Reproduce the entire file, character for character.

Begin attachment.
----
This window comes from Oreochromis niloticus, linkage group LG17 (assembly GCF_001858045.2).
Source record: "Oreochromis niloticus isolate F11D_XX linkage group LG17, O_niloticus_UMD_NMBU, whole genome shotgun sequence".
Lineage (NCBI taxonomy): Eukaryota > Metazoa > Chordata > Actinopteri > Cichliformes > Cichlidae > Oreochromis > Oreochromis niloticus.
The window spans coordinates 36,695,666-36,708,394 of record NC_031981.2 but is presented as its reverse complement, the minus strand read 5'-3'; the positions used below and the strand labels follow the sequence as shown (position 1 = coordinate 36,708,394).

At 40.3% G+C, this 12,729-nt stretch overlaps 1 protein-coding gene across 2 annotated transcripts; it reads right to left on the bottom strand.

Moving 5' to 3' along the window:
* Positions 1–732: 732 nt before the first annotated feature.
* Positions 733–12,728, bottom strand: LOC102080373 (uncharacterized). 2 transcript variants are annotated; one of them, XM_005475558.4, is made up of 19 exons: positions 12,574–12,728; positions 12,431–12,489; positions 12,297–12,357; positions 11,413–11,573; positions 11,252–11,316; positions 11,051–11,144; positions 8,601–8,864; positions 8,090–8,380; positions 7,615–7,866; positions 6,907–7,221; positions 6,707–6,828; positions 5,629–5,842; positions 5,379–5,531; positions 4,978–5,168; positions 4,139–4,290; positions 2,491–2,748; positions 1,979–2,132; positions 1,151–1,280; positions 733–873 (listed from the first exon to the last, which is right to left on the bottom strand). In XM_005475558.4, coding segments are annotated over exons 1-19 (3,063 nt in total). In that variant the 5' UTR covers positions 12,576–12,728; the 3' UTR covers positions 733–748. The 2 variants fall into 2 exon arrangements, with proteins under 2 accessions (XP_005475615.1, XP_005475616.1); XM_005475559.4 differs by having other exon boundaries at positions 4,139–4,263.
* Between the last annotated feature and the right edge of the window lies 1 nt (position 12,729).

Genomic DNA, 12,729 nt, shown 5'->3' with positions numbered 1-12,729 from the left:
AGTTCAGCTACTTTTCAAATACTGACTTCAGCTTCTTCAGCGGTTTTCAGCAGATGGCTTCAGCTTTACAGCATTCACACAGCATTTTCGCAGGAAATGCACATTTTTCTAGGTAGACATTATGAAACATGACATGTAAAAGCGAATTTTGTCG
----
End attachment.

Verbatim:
This window comes from Oreochromis niloticus, linkage group LG17 (assembly GCF_001858045.2).
Source record: "Oreochromis niloticus isolate F11D_XX linkage group LG17, O_niloticus_UMD_NMBU, whole genome shotgun sequence".
Lineage (NCBI taxonomy): Eukaryota > Metazoa > Chordata > Actinopteri > Cichliformes > Cichlidae > Oreochromis > Oreochromis niloticus.
The window spans coordinates 36,695,666-36,708,394 of record NC_031981.2 but is presented as its reverse complement, the minus strand read 5'-3'; the positions used below and the strand labels follow the sequence as shown (position 1 = coordinate 36,708,394).

At 40.3% G+C, this 12,729-nt stretch overlaps 1 protein-coding gene across 2 annotated transcripts; it reads right to left on the bottom strand.

Moving 5' to 3' along the window:
* Positions 1–732: 732 nt before the first annotated feature.
* Positions 733–12,728, bottom strand: LOC102080373 (uncharacterized). 2 transcript variants are annotated; one of them, XM_005475558.4, is made up of 19 exons: positions 12,574–12,728; positions 12,431–12,489; positions 12,297–12,357; positions 11,413–11,573; positions 11,252–11,316; positions 11,051–11,144; positions 8,601–8,864; positions 8,090–8,380; positions 7,615–7,866; positions 6,907–7,221; positions 6,707–6,828; positions 5,629–5,842; positions 5,379–5,531; positions 4,978–5,168; positions 4,139–4,290; positions 2,491–2,748; positions 1,979–2,132; positions 1,151–1,280; positions 733–873 (listed from the first exon to the last, which is right to left on the bottom strand). In XM_005475558.4, coding segments are annotated over exons 1-19 (3,063 nt in total). In that variant the 5' UTR covers positions 12,576–12,728; the 3' UTR covers positions 733–748. The 2 variants fall into 2 exon arrangements, with proteins under 2 accessions (XP_005475615.1, XP_005475616.1); XM_005475559.4 differs by having other exon boundaries at positions 4,139–4,263.
* Between the last annotated feature and the right edge of the window lies 1 nt (position 12,729).

Genomic DNA, 12,729 nt, shown 5'->3' with positions numbered 1-12,729 from the left:
AGTTCAGCTACTTTTCAAATACTGACTTCAGCTTCTTCAGCGGTTTTCAGCAGATGGCTTCAGCTTTACAGCATTCACACAGCATTTTCGCAGGAAATGCACATTTTTCTAGGTAGACATTATGAAACATGACATGTAAAAGCGAATTTTGTCG